LONDON (Reuters) - The government’s policy of trying to stop the radicalisation of mainly young Muslims, a central plank of its counter-terrorism strategy, is alienating those it is supposed to be winning over, a committee of MPs said on Tuesday.
“Prevent”, which aims to cut support for violent extremism and discourage people from becoming terrorists, was backfiring as many Muslims felt it was being used to spy on them, parliament’s Communities and Local Government Committee said.
“The misuse of terms such as ‘intelligence gathering’ amongst Prevent partners has clearly discredited the programme and fed distrust,” said Phyllis Starkey, the committee’s chairman.
Prevent is one of the four main strands of the government’s policy, along with Pursue, Protect and Prepare, set up to deal with the threat from al Qaeda and its related groups.
Brought in two years after the September 11 attacks on the United States in 2001, Prevent became particularly significant after the London suicide bombings in July 2005 carried out by four British Islamists.
It seeks to use police, local government, teachers and youth workers to help communities counter the message of al Qaeda.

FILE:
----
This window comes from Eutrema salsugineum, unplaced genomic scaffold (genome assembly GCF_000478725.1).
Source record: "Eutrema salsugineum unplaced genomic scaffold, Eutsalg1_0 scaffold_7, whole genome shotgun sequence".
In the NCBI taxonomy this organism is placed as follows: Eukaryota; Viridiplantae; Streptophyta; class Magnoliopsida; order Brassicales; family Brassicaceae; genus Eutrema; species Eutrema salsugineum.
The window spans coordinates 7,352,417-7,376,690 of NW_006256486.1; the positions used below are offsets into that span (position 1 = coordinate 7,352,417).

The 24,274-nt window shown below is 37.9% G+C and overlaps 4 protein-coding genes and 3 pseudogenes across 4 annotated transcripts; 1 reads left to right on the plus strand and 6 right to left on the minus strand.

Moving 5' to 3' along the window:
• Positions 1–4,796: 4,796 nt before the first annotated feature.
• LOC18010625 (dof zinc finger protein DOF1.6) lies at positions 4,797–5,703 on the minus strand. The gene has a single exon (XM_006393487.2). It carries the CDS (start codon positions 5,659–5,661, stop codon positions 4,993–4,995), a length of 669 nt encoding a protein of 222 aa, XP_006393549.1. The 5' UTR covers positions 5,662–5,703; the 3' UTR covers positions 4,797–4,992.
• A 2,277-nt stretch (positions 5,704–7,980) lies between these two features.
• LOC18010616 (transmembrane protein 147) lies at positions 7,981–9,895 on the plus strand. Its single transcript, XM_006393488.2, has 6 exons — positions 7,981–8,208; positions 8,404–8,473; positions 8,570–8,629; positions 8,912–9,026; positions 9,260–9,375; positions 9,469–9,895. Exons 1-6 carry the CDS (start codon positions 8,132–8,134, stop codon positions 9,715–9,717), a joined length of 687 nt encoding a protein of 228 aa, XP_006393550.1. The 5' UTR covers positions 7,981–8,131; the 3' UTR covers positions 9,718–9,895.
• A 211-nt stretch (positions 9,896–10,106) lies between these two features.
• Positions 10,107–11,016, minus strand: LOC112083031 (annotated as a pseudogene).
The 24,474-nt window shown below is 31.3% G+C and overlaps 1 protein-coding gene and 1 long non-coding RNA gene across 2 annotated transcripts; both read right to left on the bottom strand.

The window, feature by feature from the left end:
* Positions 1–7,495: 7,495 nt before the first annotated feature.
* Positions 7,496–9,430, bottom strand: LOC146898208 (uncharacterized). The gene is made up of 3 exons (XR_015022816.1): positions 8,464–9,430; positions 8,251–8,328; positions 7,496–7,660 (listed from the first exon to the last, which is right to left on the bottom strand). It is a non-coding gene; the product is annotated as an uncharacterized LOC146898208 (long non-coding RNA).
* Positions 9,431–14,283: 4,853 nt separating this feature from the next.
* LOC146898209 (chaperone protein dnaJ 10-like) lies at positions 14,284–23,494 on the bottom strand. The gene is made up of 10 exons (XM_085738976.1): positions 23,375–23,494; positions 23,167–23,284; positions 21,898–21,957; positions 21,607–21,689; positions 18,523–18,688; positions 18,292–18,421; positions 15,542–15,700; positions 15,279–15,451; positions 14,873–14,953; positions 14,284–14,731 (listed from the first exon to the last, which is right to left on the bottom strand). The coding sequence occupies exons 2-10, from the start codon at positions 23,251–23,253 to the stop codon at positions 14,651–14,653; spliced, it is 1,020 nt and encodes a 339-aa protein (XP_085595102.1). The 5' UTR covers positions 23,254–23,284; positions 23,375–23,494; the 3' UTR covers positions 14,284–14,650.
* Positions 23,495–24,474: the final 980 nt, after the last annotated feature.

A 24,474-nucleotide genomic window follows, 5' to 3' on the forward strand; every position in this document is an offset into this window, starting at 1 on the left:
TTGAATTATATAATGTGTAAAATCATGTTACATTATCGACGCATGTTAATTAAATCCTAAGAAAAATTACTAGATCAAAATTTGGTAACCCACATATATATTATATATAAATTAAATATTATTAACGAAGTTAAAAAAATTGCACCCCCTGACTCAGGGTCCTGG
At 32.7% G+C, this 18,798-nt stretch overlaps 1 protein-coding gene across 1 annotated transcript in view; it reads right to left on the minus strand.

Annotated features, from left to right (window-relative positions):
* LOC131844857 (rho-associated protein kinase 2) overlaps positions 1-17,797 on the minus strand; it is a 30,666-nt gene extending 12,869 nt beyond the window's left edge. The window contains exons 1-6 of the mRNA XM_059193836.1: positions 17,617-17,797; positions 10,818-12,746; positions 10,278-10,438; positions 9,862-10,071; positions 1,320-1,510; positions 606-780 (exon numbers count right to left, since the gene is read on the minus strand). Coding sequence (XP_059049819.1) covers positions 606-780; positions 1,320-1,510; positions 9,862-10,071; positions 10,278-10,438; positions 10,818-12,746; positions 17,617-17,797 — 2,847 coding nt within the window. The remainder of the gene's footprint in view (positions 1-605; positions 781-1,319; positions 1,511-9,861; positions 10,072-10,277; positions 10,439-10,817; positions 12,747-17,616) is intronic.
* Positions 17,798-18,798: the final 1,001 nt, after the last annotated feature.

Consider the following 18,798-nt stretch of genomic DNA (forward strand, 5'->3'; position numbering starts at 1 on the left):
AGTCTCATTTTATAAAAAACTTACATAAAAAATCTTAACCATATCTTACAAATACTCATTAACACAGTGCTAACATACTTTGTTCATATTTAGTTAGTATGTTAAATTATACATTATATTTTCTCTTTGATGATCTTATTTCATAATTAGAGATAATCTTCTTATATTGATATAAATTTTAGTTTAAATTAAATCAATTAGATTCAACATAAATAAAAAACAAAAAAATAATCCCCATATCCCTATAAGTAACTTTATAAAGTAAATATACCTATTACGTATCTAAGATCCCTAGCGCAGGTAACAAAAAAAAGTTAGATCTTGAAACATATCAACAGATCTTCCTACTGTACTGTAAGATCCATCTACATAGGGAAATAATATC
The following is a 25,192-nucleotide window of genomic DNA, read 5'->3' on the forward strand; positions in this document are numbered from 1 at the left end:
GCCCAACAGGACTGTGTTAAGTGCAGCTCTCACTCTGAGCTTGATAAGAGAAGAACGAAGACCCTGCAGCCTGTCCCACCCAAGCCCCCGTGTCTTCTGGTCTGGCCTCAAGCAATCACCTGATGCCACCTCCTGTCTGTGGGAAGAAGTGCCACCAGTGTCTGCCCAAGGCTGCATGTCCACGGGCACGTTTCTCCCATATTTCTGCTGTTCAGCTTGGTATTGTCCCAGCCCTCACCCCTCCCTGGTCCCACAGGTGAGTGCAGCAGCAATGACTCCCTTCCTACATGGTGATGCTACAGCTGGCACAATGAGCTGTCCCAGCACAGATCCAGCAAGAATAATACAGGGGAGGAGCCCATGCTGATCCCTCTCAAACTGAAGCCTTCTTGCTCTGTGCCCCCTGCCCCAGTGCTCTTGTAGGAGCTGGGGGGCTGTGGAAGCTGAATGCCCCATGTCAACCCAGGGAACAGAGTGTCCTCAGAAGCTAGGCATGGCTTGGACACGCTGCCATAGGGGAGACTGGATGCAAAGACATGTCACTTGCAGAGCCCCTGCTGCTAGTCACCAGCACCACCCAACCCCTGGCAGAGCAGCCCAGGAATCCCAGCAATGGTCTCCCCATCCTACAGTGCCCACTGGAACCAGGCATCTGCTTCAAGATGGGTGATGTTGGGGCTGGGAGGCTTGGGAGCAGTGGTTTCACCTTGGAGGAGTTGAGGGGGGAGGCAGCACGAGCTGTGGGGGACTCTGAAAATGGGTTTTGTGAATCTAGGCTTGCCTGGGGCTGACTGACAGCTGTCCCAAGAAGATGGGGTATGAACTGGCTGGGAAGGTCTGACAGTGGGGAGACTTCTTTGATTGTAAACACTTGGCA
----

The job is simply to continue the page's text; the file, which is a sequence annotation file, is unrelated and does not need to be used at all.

But community workers told Reuters this month that the policy had tainted positive projects and it was instead creating unease among many of the government’s 1.8 million Muslims.
The National Association of Muslim Police even said it had stigmatised Muslims and worsened relations.
In its report, the Communities Committee called for a new approach, saying it was wrong that a department working for community cohesion should be part of a counter-terrorism agenda.
It said there should be an independent investigation into accusations by witnesses giving evidence to the committee who said the strategy was being used by police and spies for intelligence gathering.
The committee accused ministers of trying to “engineer a ‘moderate’ form of Islam, promoting and funding only those groups which conform to this model”.
“In our view, a persistent pre-occupation with the theological basis of radicalisation is misplaced because the evidence suggests that foreign policy, deprivation and alienation are also important factors,” Starkey said.
The government said it was disappointed the report had not taken into account changes made to Prevent in the last year to address criticisms.
“All Prevent activities are designed to support all communities, and particularly Muslim communities in resisting those who target their young people,” a spokesman for the Department for Communities and Local Government said.
“There has been no substantiated evidence that Prevent programmes are keeping Muslim communities under surveillance.”